Getting started with Pathway

In this article, you will learn how to start your journey with Pathway.

To build an application with Pathway, you need to follow those steps:

  1. Install with pip
  2. Import Pathway
  3. Connect to you data sources with input connectors
  4. Create your pipeline
  5. Send the results with output connectors
  6. Run your pipeline

Step 1: Install with pip

You can download the current Pathway release, which is now available on a free-to-use license:

            pip install -U pathway
        

on a Python 3.10+ installation, and you are ready to roll!

⚠️ Pathway is available on MacOS and Linux. Pathway is currently not supported on Windows. Windows users may want to use Windows Subsystem for Linux (WSL), docker, or a VM.

You can also try these steps in an online notebook environment like Colab.

To jumpstart a Pathway project, quickly check our cookiecutter template.

Step 2: import Pathway

To use Pathway, you need to import it:

import pathway as pw

Step 3: connect to your data

Before building your pipeline, you need to connect to your data sources by using input connectors. Input connectors pull the data from the data sources to the Pathway tables.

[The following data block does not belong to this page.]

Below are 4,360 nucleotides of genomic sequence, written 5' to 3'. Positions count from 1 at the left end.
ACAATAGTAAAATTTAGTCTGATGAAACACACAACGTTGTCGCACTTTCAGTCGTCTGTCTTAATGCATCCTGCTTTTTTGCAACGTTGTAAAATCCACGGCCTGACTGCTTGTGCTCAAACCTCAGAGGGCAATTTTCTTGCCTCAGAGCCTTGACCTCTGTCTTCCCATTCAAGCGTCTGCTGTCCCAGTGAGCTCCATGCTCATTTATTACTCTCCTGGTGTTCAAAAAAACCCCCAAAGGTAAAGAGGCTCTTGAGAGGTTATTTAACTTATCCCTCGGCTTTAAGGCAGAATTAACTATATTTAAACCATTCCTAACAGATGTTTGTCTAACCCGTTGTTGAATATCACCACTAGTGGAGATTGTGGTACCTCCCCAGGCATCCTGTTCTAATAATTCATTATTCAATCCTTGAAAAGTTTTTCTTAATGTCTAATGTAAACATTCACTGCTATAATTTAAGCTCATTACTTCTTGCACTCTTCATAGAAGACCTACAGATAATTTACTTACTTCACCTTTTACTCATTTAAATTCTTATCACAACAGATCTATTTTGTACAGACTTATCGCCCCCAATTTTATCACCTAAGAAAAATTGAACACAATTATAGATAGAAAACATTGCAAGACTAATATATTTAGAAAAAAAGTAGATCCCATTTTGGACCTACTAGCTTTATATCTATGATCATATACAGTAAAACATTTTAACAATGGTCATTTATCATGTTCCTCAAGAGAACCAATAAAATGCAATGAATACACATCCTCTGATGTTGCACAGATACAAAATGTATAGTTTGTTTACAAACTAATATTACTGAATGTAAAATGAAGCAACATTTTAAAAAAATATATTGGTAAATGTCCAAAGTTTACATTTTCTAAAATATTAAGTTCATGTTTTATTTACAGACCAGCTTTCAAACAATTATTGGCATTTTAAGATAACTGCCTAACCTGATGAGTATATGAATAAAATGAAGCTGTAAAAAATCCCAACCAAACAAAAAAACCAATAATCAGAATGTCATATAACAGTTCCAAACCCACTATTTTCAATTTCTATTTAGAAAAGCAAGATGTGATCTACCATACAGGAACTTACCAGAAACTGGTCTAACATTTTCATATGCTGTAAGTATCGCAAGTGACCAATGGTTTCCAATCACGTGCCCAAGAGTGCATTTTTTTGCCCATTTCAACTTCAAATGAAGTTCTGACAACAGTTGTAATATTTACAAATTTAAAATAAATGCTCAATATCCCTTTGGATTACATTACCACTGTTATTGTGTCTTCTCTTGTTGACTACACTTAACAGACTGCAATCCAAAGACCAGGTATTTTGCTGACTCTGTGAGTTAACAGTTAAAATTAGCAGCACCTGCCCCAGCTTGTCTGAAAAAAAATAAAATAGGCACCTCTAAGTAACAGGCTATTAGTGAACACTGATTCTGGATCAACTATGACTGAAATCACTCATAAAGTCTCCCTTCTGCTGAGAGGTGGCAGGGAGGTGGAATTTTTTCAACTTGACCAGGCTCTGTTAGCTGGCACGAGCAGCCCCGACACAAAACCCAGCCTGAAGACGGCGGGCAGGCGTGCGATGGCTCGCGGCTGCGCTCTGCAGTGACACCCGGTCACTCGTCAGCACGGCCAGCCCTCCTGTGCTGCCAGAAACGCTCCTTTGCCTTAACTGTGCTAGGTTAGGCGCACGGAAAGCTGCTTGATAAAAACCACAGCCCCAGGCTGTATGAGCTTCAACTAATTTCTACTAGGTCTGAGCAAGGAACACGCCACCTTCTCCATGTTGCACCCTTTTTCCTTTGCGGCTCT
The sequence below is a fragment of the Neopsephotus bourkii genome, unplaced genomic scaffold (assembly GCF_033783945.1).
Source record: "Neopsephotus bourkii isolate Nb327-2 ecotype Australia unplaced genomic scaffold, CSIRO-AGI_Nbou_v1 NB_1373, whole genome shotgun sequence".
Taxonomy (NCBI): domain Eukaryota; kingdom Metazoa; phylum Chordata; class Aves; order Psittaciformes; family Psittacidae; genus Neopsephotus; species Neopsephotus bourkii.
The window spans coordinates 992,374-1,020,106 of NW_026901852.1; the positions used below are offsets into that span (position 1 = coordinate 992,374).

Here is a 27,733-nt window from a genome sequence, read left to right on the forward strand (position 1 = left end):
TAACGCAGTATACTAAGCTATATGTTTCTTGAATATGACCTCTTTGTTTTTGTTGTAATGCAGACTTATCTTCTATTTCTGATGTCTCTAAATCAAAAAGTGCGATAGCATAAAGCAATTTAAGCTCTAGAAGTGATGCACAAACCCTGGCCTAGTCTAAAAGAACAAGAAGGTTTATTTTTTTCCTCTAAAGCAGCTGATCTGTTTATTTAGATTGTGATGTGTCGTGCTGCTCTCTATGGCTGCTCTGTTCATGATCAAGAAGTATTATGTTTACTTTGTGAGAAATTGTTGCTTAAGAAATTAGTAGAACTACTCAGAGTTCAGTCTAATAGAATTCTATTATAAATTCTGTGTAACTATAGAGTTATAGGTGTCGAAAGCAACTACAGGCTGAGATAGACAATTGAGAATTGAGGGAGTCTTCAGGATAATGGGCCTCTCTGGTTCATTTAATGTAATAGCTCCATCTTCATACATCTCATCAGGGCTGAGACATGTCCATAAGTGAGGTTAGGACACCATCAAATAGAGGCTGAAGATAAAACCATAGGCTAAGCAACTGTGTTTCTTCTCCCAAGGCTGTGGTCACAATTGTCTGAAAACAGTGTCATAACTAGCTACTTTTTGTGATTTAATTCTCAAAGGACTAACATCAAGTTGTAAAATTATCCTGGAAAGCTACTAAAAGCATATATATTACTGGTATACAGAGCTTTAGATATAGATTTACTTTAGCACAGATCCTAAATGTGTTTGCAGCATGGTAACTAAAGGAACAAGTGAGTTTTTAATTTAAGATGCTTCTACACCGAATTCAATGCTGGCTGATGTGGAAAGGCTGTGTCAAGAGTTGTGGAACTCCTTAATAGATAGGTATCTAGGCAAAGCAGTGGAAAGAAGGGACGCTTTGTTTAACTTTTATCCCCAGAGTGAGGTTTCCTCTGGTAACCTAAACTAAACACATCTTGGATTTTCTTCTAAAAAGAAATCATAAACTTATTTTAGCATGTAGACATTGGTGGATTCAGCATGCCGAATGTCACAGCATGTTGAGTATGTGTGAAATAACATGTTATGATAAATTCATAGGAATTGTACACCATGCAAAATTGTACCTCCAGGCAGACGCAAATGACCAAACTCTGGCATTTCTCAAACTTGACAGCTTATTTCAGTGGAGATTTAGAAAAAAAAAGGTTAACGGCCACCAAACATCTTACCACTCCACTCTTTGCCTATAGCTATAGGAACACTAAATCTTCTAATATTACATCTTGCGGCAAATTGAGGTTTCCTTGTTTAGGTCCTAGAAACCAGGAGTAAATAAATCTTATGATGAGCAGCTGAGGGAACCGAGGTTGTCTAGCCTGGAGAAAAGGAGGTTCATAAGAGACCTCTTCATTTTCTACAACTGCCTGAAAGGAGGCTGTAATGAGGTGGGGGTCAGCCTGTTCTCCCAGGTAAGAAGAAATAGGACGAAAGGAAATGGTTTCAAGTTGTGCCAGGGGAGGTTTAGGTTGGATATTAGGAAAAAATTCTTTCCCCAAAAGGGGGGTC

Pathway provides a wide range of input connectors. For example, you can easily connect to Kafka using Pathway Kafka connector:

class ExampleSchema:
    value: int


input_table = pw.io.kafka.read(
    rdkafka_settings,
    topic="topic_name",
    format="json",
    schema=ExampleSchema
)

💡 To connect to a data source, you need to specify the schema of the incoming data.

You can learn more about the connectors and see the full list of input connectors here.

If you don't have any data source ready but still want to try out Pathway, you can use the pw.demo library to generate an artificial data source.

Step 4: Create your pipeline

Now that you have data, you can process it as you want! Joins, temporal windows, filtering... You can have a glimpse of the available operations in our basic operations guide.